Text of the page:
A lot has changed recently in what potential tenants look for in a rental. Whereat one time, young adults moved towards building families in their 20s, they are now waiting for their 30s or even later to start families. Additionally, it is taking much longer for this younger group to be able to afford a place on their own, family or not. This presents landlords with some interesting opportunities and challenges. One way to attract these tenants who struggle to afford a place on their own is to rent individual rooms rather than a whole house or apartment. There are significant benefits and drawbacks to this type of rental, though.
Pro: Increased Revenue
One major benefit to this sort of arrangement is the potential to get more for your property than you might by renting it out on its own. While a three-bedroom house in a market might get $1500 a month, you can rent each individual room for $600 a month or more, getting a full 20% more on the house. Even a smaller per room bump can bring in a significant profit.
Con: Damage in Common Areas
Having individual contracts with each room in a house or apartment creates some issues around common spaces, particularly damage. If you walk in and see the floor torn up, who’s security deposit do you pull from? What if they claim it was there when one person moved in but not the others? These issues can be easily managed with clauses in your lease but they need to be determined ahead of time, not when something comes up.
Pro: Smaller Vacancy Gaps
While we all try to have a new tenant lined up the month after the old one moves out, the reality is that sometimes it doesn’t quite work out that way. The advantage of renting rooms is that while you have a vacancy in an apartment, the other rooms might still be filled, lowering the financial hit.
Con: Less Tenant Motivation to Fill Room
When a roommate moves out of a traditional renting situation, the remaining tenants are responsible for the missing rent. Most people would then push hard to find someone to fill the empty room, helping you out by keeping the place tour ready and maybe even helping with advertising on their social networks. If they don’t see a financial hit from an empty room, though, they might not make it quite as easy for you to fill it.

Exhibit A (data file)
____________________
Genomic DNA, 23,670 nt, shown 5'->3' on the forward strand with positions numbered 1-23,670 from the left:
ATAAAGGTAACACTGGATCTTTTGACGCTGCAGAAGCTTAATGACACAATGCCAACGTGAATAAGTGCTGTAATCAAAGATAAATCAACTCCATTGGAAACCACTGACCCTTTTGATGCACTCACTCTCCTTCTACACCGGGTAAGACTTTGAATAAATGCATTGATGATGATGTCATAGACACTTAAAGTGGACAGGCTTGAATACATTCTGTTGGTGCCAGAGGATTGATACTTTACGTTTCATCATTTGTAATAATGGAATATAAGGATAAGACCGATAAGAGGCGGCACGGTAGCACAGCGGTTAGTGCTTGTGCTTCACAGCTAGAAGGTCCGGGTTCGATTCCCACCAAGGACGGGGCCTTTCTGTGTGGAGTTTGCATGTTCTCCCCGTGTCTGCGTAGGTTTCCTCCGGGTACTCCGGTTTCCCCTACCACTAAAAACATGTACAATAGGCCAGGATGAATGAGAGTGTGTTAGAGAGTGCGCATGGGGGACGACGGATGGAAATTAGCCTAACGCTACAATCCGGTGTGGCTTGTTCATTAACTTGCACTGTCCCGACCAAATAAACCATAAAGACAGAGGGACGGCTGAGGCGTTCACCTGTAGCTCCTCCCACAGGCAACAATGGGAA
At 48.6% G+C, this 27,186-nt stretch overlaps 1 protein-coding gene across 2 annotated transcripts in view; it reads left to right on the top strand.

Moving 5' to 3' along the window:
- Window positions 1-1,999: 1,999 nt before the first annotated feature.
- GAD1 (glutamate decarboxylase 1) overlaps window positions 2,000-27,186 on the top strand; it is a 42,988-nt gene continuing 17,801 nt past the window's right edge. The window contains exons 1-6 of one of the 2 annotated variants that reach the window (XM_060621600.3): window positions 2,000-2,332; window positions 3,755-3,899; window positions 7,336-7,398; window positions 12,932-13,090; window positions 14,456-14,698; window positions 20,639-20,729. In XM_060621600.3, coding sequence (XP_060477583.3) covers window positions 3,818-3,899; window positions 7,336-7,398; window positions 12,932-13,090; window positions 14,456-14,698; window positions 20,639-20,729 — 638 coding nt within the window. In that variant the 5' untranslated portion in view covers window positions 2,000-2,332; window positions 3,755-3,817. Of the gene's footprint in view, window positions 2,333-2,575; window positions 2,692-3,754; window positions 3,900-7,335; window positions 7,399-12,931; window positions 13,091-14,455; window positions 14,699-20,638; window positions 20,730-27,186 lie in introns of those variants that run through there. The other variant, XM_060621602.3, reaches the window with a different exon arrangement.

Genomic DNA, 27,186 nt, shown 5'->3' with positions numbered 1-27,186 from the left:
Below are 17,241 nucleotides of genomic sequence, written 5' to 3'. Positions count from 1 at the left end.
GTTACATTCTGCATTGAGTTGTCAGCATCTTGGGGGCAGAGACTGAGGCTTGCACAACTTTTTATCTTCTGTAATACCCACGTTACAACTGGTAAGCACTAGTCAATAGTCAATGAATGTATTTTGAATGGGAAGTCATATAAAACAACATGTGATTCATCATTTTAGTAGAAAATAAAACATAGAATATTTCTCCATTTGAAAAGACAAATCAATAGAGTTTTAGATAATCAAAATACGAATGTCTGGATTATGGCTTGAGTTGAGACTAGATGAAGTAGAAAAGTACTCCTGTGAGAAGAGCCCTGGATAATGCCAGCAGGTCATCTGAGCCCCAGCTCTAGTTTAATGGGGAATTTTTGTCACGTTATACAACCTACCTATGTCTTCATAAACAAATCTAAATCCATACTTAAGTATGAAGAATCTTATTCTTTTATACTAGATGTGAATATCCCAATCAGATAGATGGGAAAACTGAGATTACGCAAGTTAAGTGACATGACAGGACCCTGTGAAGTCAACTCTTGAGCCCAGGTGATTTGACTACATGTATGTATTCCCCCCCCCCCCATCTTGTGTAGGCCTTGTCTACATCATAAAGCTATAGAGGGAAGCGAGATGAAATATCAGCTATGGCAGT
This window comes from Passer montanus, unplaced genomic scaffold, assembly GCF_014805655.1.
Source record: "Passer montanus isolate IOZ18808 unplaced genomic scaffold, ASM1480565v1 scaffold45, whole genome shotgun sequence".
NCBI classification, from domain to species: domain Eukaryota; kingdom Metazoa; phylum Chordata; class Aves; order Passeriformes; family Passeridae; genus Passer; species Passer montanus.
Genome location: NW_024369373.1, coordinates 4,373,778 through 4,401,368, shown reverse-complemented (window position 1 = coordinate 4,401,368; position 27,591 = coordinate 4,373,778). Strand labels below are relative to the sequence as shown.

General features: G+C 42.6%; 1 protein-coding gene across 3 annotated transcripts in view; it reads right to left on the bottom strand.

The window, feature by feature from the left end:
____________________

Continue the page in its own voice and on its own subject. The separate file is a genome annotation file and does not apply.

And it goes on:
Pro: Individual Contracts for Individual Situations
Does one tenant want the stability of a year-long lease but another willing to pay more for a shorter-term contract? Individual room rentals make this incredibly easy. Not only can you rent to a wider range of tenants, creating individual contracts keeps your exceptions and choices between you, and the tenant concerned.
Con: Roommate Problems Become Your Problems
No one wants to deal with roommate squabbles, least of all, you. Renting rooms individually can run the risk of opening you up to dealing with issues that would have previously been none of your business. Someone who doesn’t do the dishes wouldn’t typically be your problem but when the common areas are now not anyone’s individual responsibility, it might fall in your lap. Having clear clauses about the use of those common areas and mediation can prevent these issues from taking up your own time.
Pro: Tenants Bring in Their Friends
It is natural for people to want to know and like their roommates. While above the drawbacks of individual rooms opening at different times were discussed, there is also a benefit. If your tenant has a friend they would like to live with, you have the chance to fill the room quickly, and, again, at that higher price point than renting the whole unit.
As you can see, there are many pros and cons to renting individual rooms rather than whole units. Either way, using PayRent to allow your tenants to pay rent online easily and securely will attract people to your units.